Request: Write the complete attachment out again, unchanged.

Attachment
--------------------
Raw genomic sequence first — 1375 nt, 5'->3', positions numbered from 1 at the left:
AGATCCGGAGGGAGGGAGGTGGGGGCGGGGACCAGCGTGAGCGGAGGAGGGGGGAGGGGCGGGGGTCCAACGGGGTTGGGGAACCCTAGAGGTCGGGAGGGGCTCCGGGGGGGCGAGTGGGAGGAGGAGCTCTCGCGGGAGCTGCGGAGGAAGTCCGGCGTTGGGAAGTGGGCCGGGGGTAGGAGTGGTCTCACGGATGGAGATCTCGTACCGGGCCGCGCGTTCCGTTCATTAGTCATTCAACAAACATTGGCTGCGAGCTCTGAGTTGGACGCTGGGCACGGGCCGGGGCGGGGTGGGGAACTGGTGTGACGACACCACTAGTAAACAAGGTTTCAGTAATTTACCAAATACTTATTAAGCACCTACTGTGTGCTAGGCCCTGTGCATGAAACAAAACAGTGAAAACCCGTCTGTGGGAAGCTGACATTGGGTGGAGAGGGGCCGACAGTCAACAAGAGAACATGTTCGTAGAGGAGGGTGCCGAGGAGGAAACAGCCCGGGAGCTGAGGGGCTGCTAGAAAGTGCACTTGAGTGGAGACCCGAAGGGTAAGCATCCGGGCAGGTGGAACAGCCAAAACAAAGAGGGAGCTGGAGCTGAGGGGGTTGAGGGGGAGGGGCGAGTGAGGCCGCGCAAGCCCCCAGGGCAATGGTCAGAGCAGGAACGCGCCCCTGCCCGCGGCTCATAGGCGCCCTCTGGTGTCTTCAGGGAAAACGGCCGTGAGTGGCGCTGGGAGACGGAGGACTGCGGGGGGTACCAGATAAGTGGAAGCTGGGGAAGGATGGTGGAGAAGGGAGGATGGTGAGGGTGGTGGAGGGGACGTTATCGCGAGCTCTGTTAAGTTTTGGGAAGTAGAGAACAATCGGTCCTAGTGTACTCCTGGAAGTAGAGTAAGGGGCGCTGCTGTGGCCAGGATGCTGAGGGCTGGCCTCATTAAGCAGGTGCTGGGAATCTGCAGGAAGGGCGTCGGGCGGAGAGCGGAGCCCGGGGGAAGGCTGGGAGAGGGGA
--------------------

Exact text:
Raw genomic sequence first — 1375 nt, 5'->3', positions numbered from 1 at the left:
AGATCCGGAGGGAGGGAGGTGGGGGCGGGGACCAGCGTGAGCGGAGGAGGGGGGAGGGGCGGGGGTCCAACGGGGTTGGGGAACCCTAGAGGTCGGGAGGGGCTCCGGGGGGGCGAGTGGGAGGAGGAGCTCTCGCGGGAGCTGCGGAGGAAGTCCGGCGTTGGGAAGTGGGCCGGGGGTAGGAGTGGTCTCACGGATGGAGATCTCGTACCGGGCCGCGCGTTCCGTTCATTAGTCATTCAACAAACATTGGCTGCGAGCTCTGAGTTGGACGCTGGGCACGGGCCGGGGCGGGGTGGGGAACTGGTGTGACGACACCACTAGTAAACAAGGTTTCAGTAATTTACCAAATACTTATTAAGCACCTACTGTGTGCTAGGCCCTGTGCATGAAACAAAACAGTGAAAACCCGTCTGTGGGAAGCTGACATTGGGTGGAGAGGGGCCGACAGTCAACAAGAGAACATGTTCGTAGAGGAGGGTGCCGAGGAGGAAACAGCCCGGGAGCTGAGGGGCTGCTAGAAAGTGCACTTGAGTGGAGACCCGAAGGGTAAGCATCCGGGCAGGTGGAACAGCCAAAACAAAGAGGGAGCTGGAGCTGAGGGGGTTGAGGGGGAGGGGCGAGTGAGGCCGCGCAAGCCCCCAGGGCAATGGTCAGAGCAGGAACGCGCCCCTGCCCGCGGCTCATAGGCGCCCTCTGGTGTCTTCAGGGAAAACGGCCGTGAGTGGCGCTGGGAGACGGAGGACTGCGGGGGGTACCAGATAAGTGGAAGCTGGGGAAGGATGGTGGAGAAGGGAGGATGGTGAGGGTGGTGGAGGGGACGTTATCGCGAGCTCTGTTAAGTTTTGGGAAGTAGAGAACAATCGGTCCTAGTGTACTCCTGGAAGTAGAGTAAGGGGCGCTGCTGTGGCCAGGATGCTGAGGGCTGGCCTCATTAAGCAGGTGCTGGGAATCTGCAGGAAGGGCGTCGGGCGGAGAGCGGAGCCCGGGGGAAGGCTGGGAGAGGGGA